MediaFile

Lost iPhone’s finder unmasked, lawyer in tow

blahThe world on Thursday finally — finally! — discovered the identity of the infamous bar patron who scooped up the lost Apple iPhone prototype from a Silicon Valley beer garden, thus setting off a chain of events that has taken us far afield from the technology world, into the murky waters of journalistic ethics and police raids.

Wired.com first identified the individual as Brian Hogan, a 21-year-old who lives in Redwood City, California. But it wasn’t long before an email from Mr. Hogan’s lawyer was shooting into the inboxes of journalists everywhere, defending him as “kind of young man that any parent would be proud to have as their son.”

“He regrets his mistake in not doing more to return the phone,” said the email from his lawyer, Jeffrey Bornstein.

The iPhone in question, an apparent prototype of Apple’s not-yet-released fourth-generation model, was accidentally left in the bar by a young Apple engineer. The device was eventually sold to gadget site Gizmodo for $5,000, which splashed it all over the Internet and caused a serious ruckus. Apple asked for the device back and took the case to police.

Authorities then raided the home of one of Gizmodo’s editors and seized his computers, trying to determine whether a felony theft had occurred. Lawyers were called, shield laws were debated, and the issue appears nowhere near resolved.

Missing iPhone saga continues; police said to be involved

iphoneblahSure, it was one of the busiest weeks on the tech earnings calendar, but despite a crush of important indicators about the health of the industry, all anyone seems to care about was that famously wayward iPhone, which caused such a stir earlier in the week.

And just as it seemed the story was about to peter out, there was a report Friday that the police are now investigating the case.

If you’ve been living in a cave for the past week (ignoring David Letterman and publicity-seeking airlines) and missed all the hubbub, here’s the recap: young Apple engineer accidentally leaves a apparent prototype of fourth-generation iPhone in a Silicon Valley bar, where the device is recovered by an unknown individual, who turns around and sells it to gadget site Gizmodo for $5,000. Gizmodo promptly reveals to the world all the glories of the new iPhone, complete with pictures. Apple asks for, and gets, the device back.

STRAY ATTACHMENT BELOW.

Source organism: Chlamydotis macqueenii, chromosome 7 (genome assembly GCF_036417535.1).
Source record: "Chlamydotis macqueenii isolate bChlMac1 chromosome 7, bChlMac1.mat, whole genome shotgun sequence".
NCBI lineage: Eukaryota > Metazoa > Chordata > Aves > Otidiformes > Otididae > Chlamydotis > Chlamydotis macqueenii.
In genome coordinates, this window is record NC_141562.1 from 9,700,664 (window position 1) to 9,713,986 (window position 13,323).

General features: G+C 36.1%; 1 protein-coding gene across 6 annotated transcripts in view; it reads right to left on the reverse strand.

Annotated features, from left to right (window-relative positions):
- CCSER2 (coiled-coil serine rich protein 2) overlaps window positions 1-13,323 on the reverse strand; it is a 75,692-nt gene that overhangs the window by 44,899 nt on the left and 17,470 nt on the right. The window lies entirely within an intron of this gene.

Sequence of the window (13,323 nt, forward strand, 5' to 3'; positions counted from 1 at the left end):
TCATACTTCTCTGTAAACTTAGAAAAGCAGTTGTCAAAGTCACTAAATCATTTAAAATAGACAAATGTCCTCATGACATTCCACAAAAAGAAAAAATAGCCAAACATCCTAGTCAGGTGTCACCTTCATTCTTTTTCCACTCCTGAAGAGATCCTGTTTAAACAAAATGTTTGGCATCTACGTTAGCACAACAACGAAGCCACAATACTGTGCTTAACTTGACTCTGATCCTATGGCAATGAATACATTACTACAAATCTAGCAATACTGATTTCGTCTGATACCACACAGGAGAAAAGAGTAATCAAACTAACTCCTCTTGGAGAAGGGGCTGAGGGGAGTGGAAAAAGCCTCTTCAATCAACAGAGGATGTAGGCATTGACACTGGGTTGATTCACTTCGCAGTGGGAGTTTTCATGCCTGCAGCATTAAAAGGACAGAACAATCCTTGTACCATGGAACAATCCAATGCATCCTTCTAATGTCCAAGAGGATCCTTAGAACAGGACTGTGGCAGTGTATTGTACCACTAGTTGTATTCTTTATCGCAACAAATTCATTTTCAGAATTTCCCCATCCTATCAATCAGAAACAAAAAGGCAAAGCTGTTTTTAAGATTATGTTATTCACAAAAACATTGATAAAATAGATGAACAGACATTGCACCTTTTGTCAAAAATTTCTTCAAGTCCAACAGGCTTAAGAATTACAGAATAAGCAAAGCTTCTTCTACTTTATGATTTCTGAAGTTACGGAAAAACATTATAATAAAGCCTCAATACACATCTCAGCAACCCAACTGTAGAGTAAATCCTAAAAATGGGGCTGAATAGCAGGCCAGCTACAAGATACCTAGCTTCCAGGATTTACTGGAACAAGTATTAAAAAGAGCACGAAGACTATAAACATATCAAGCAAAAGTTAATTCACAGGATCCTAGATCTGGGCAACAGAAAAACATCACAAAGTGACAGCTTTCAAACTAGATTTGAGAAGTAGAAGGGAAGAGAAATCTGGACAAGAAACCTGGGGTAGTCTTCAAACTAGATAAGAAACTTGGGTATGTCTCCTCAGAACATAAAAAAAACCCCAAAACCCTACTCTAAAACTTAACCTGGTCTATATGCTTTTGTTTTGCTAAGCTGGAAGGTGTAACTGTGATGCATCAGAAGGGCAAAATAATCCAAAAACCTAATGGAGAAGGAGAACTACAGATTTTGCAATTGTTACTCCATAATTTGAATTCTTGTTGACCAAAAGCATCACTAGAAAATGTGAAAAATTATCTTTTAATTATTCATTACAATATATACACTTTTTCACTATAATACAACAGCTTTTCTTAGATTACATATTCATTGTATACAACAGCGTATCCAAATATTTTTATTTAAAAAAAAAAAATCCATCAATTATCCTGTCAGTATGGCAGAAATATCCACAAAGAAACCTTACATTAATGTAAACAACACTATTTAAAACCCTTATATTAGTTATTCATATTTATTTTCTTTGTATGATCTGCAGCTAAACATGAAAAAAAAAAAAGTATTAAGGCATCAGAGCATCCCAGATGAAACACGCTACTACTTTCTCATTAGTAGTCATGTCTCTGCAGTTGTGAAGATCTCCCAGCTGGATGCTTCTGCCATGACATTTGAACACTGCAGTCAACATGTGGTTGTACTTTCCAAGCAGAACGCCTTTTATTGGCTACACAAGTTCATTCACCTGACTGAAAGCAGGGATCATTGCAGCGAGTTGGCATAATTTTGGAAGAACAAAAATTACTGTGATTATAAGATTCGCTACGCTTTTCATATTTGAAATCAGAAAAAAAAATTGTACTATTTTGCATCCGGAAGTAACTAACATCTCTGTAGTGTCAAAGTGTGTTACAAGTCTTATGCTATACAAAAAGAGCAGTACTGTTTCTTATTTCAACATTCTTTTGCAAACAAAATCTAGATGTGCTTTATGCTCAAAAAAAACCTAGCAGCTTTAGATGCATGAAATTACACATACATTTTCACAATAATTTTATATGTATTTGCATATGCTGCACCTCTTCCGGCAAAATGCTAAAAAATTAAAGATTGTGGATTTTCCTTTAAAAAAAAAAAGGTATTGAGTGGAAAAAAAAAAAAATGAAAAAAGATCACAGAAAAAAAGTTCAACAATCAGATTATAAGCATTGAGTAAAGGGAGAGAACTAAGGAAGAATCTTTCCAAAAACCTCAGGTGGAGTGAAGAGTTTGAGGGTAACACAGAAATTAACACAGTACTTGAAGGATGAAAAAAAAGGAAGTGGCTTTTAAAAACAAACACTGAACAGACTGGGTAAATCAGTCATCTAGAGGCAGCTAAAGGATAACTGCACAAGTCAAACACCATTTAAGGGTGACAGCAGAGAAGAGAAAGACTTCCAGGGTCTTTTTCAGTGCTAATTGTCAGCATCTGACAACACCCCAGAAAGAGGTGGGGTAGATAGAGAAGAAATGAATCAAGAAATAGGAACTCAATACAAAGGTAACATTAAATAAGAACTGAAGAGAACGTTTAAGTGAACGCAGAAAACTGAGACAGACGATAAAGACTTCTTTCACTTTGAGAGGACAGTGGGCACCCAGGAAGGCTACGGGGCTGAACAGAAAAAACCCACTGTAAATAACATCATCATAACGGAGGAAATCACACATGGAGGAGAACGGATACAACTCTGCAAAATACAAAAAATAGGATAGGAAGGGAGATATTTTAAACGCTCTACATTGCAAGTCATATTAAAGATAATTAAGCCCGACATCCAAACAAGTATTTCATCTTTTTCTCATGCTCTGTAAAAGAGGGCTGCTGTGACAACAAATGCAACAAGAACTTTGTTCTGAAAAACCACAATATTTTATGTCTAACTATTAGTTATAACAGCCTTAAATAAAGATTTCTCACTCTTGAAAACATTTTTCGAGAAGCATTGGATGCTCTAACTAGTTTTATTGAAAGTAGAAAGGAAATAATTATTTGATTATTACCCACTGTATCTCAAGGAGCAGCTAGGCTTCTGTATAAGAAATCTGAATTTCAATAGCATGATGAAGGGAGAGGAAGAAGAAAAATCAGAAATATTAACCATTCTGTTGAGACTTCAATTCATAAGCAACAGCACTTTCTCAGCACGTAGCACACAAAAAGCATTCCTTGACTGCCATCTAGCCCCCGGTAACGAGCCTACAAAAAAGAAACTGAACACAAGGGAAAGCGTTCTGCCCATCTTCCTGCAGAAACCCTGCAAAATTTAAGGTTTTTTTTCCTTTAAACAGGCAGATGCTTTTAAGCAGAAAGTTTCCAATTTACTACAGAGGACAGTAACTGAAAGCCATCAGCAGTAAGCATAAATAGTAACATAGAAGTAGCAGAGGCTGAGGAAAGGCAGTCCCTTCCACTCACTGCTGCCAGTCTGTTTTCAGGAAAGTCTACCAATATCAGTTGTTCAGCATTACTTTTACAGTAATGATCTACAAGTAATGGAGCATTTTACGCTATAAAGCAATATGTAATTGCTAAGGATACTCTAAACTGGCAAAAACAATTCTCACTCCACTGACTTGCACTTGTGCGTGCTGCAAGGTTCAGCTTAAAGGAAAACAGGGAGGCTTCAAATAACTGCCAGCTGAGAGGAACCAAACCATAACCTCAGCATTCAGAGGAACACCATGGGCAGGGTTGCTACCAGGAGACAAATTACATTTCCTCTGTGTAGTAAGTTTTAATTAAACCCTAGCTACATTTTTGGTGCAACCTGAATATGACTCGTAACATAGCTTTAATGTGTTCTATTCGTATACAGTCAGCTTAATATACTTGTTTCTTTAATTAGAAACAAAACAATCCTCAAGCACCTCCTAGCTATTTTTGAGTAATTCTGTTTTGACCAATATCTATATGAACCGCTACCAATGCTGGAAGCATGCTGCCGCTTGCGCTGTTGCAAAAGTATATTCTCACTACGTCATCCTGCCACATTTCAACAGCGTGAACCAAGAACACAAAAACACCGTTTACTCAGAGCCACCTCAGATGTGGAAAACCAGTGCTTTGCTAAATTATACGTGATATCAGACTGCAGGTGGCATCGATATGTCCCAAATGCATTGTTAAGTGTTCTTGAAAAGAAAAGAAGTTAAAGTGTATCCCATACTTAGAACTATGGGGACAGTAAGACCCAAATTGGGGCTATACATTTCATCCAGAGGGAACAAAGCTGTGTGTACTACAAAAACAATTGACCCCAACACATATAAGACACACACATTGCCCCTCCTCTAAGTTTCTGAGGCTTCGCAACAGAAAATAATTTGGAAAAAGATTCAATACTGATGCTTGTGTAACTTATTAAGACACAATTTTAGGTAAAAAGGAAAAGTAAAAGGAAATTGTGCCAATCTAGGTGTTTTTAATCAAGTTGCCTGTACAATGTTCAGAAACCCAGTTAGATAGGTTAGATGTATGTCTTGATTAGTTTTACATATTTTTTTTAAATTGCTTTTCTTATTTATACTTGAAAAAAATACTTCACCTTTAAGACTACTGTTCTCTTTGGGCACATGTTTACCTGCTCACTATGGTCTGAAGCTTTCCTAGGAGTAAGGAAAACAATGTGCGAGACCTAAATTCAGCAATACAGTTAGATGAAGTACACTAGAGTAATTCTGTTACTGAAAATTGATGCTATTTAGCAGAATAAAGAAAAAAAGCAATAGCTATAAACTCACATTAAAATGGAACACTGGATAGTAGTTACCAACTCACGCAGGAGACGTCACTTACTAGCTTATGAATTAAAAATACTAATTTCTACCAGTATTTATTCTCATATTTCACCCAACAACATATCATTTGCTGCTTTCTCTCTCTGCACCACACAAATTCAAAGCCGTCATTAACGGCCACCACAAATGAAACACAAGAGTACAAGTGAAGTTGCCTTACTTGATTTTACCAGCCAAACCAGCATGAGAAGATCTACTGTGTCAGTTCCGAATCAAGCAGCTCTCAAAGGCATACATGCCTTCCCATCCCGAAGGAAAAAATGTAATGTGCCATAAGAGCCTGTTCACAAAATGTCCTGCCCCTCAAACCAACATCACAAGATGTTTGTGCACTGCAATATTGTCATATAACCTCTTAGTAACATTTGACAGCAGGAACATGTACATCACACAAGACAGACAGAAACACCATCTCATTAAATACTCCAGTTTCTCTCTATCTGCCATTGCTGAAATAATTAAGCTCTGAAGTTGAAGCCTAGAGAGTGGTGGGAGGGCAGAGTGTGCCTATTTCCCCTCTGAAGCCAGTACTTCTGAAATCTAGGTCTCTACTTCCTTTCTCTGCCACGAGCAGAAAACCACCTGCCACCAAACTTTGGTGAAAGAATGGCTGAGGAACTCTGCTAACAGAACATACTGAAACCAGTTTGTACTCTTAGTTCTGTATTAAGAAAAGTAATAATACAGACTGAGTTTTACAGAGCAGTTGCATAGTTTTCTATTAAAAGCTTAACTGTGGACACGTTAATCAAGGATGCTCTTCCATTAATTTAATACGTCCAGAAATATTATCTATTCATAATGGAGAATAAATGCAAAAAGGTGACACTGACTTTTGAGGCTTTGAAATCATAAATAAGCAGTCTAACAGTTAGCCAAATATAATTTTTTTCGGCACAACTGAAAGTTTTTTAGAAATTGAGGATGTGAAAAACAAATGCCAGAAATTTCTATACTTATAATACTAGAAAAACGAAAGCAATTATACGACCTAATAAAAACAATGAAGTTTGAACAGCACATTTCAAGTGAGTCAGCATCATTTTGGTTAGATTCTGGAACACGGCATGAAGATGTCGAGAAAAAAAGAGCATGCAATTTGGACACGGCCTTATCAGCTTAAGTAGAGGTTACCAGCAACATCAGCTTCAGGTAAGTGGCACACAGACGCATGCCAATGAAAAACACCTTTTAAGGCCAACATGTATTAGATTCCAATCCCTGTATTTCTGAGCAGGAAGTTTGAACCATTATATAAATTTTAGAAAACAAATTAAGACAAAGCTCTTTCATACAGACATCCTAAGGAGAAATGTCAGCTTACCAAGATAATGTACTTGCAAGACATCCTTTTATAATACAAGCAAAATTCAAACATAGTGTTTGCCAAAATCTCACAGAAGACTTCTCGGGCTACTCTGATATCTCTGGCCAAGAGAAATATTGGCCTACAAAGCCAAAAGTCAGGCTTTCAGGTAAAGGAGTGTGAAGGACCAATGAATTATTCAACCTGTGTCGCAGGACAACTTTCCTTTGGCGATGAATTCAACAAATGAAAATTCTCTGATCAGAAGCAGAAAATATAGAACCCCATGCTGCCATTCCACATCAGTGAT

Dear Gizmodo, we want our secret iPhone back

Tech blog site Gizmodo set the Internet on fire on Monday when it released photos and spec details of what they said was Apple’s next-generation iPhone.

Speculation ran rampant over how this whole scoop came about, including questions over whether the site paid money for the device. Gizmodo’s Nick Denton confirmed that they paid $5,000 for access to the phone. Other questions being bandied about: Was the whole thing an Apple plant so the company could gauge user reactions to the redesign? Will Apple or analysts mention the leak during their earnings conference call today?

The site has shared their version of how Apple lost the next iPhone, including tidbits on the poor Apple employee unwittingly involved:

Apple, Jobs and health: A Reuters roundup

Apple Chief Executive Steve Jobs told the world Wednesday that he discovered that his health issues are more complex than he had previously thought, so he’s taking a medical leave of absence. Jobs, who earlier this month said his recent weight loss was caused by a hormonal imbalance that was relatively easy to treat, plans to be off until the end of June. Apple Chief Operating Officer Tim Cook will mind the shop in the interim. Once Apple shares resumed trading after-hours, investors knocked off about 10 percent of their value.

Here’s a quick roundup of what we found online about these latest developments (And of course, here’s the Reuters story before we get to the other ones):

Silicon Alley Insider:

Tim Cook should do fine as Apple’s interim day-to-day leader. He took control of the company last time Steve went on a leave of absence to treat his pancreatic cancer. Steve says he plans to “remain involved in major strategic decisions” while he is out.